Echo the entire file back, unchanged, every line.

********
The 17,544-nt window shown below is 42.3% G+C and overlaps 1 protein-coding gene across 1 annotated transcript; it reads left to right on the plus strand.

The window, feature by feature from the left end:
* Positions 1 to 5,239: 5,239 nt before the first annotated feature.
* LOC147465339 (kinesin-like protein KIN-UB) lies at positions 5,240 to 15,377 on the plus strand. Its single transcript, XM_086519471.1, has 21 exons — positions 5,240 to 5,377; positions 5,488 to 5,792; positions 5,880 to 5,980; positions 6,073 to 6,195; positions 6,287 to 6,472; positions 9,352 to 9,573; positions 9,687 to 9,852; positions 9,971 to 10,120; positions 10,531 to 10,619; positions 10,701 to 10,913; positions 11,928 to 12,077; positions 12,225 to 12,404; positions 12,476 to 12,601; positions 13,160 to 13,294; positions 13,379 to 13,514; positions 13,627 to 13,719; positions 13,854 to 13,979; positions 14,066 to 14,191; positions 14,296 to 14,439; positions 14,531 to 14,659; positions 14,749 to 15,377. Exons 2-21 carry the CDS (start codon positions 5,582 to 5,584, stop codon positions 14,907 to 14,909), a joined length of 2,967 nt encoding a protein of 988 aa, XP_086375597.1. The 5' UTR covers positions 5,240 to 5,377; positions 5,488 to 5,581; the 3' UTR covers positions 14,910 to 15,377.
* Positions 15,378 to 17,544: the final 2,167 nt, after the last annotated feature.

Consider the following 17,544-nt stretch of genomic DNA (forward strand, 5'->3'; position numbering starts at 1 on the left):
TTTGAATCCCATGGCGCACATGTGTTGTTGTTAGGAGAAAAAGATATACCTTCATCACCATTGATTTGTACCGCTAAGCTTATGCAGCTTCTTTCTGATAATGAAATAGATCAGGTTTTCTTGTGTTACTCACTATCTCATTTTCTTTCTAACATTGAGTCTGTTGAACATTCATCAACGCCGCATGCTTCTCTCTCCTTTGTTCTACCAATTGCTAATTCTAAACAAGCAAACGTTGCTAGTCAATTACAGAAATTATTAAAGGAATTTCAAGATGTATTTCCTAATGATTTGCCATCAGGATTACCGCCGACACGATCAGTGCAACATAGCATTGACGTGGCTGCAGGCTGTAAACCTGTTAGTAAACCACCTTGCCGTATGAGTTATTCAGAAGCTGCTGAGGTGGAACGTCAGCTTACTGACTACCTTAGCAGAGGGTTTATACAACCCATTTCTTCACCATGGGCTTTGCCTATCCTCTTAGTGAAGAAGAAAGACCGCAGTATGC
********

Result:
The 17,544-nt window shown below is 42.3% G+C and overlaps 1 protein-coding gene across 1 annotated transcript; it reads left to right on the plus strand.

The window, feature by feature from the left end:
* Positions 1 to 5,239: 5,239 nt before the first annotated feature.
* LOC147465339 (kinesin-like protein KIN-UB) lies at positions 5,240 to 15,377 on the plus strand. Its single transcript, XM_086519471.1, has 21 exons — positions 5,240 to 5,377; positions 5,488 to 5,792; positions 5,880 to 5,980; positions 6,073 to 6,195; positions 6,287 to 6,472; positions 9,352 to 9,573; positions 9,687 to 9,852; positions 9,971 to 10,120; positions 10,531 to 10,619; positions 10,701 to 10,913; positions 11,928 to 12,077; positions 12,225 to 12,404; positions 12,476 to 12,601; positions 13,160 to 13,294; positions 13,379 to 13,514; positions 13,627 to 13,719; positions 13,854 to 13,979; positions 14,066 to 14,191; positions 14,296 to 14,439; positions 14,531 to 14,659; positions 14,749 to 15,377. Exons 2-21 carry the CDS (start codon positions 5,582 to 5,584, stop codon positions 14,907 to 14,909), a joined length of 2,967 nt encoding a protein of 988 aa, XP_086375597.1. The 5' UTR covers positions 5,240 to 5,377; positions 5,488 to 5,581; the 3' UTR covers positions 14,910 to 15,377.
* Positions 15,378 to 17,544: the final 2,167 nt, after the last annotated feature.

Consider the following 17,544-nt stretch of genomic DNA (forward strand, 5'->3'; position numbering starts at 1 on the left):
TTTGAATCCCATGGCGCACATGTGTTGTTGTTAGGAGAAAAAGATATACCTTCATCACCATTGATTTGTACCGCTAAGCTTATGCAGCTTCTTTCTGATAATGAAATAGATCAGGTTTTCTTGTGTTACTCACTATCTCATTTTCTTTCTAACATTGAGTCTGTTGAACATTCATCAACGCCGCATGCTTCTCTCTCCTTTGTTCTACCAATTGCTAATTCTAAACAAGCAAACGTTGCTAGTCAATTACAGAAATTATTAAAGGAATTTCAAGATGTATTTCCTAATGATTTGCCATCAGGATTACCGCCGACACGATCAGTGCAACATAGCATTGACGTGGCTGCAGGCTGTAAACCTGTTAGTAAACCACCTTGCCGTATGAGTTATTCAGAAGCTGCTGAGGTGGAACGTCAGCTTACTGACTACCTTAGCAGAGGGTTTATACAACCCATTTCTTCACCATGGGCTTTGCCTATCCTCTTAGTGAAGAAGAAAGACCGCAGTATGC